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Robbing an ATM is now as easy as sending a text message, according to a new report from Symantec.
Well, not quite that easy. Thieves still have to connect a mobile phone to the ATM through a USB port and then infect the ATM with Ploutus malware, explained the Internet security company in a blog post on Monday. That involves physically opening the top section of an ATM, which, while easier than forcing your way through the heavy door protecting the cash, still looks somewhat suspicious.
From that point on, the criminals can send text messages to the connected phone, telling the ATM to start spitting out bills whenever they — or more likely one of their “money mules” — happen to be walking by.
The same thing can also be accomplished with an external keyboard, but, yeah, this looks even more suspicious than jamming a cellphone inside:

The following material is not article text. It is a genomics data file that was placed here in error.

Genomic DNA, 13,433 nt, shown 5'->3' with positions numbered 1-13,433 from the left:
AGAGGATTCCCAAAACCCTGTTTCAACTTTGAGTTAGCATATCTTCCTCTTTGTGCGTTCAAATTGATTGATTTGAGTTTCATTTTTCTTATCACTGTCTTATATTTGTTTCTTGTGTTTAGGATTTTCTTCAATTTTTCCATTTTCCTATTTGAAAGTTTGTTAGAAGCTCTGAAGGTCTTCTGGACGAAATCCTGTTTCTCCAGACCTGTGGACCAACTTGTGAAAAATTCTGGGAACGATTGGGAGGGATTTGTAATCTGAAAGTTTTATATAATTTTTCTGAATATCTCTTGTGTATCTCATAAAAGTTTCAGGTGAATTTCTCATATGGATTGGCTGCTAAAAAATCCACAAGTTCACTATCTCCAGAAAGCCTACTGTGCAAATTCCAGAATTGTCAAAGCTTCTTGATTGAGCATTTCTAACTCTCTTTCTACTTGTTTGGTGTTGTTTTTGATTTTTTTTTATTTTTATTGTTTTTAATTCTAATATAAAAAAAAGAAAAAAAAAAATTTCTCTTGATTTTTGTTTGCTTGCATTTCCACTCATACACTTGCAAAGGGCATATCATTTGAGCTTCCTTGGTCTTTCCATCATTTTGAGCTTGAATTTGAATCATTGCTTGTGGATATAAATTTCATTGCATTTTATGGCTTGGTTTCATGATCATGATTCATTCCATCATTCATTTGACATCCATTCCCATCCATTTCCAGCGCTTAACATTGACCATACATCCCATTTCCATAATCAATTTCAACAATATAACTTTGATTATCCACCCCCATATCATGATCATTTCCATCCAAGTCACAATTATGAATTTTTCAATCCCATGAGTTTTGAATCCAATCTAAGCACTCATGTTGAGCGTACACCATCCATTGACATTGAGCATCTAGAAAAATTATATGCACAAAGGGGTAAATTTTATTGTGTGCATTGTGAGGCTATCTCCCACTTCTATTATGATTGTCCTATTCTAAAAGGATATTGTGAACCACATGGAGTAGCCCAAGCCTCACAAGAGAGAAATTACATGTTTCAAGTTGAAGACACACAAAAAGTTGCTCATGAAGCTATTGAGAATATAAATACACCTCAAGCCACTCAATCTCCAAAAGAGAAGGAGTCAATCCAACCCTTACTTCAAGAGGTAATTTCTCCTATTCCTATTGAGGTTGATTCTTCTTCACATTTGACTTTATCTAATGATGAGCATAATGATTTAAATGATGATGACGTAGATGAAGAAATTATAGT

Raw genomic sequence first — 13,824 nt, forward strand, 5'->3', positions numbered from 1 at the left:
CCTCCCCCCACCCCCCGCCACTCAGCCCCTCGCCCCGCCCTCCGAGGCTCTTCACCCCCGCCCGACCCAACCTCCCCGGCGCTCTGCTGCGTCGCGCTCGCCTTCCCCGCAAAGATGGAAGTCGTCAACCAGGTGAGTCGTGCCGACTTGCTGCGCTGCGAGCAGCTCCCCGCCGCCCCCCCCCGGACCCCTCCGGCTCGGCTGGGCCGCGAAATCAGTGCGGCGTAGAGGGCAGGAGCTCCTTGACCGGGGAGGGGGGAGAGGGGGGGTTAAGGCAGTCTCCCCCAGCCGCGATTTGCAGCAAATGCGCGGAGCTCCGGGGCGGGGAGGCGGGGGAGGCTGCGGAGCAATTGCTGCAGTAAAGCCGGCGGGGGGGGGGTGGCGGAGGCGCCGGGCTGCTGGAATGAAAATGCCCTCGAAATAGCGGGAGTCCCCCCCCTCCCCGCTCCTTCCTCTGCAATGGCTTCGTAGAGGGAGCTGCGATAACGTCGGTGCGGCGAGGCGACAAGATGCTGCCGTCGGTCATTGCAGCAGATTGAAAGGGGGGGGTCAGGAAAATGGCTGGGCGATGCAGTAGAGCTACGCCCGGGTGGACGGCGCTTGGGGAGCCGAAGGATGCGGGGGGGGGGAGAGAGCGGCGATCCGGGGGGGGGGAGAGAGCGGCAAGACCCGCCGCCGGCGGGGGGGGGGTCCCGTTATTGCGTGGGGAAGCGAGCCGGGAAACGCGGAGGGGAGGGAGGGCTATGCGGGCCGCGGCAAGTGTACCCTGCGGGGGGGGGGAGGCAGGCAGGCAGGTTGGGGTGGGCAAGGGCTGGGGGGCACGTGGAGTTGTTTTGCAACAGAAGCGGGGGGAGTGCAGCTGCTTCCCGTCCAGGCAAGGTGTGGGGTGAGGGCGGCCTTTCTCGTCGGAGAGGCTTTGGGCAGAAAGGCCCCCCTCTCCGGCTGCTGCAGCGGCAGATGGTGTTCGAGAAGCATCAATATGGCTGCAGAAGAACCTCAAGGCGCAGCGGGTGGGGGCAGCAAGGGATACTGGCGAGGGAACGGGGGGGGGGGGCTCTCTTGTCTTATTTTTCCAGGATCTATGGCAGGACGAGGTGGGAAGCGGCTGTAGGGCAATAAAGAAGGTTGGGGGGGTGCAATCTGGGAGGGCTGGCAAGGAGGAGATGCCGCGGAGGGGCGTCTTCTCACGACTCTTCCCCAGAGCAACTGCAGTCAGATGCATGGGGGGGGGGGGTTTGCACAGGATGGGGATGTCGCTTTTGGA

To be clear, there have been no reported cases of thieves texting their way to stolen riches. Instead, this is an English-language version of malware discovered circulating in Mexico in 2013. Symantec is pointing out a vulnerability in ATMs, especially ones running Windows XP. (Microsoft is so desperate to get people to upgrade from its outdated operating system that it’s offering XP users gift cards towards buying a new PC).
Obviously, pulling off an operation like this would be nearly impossible in a bank, and extremely difficult even with less-secure ATMs. Still, if someone could isolate and pick the lock of an ATM (minus hilarious "Barbershop"-style hijinks), it is possible to rake in stolen cash via text message.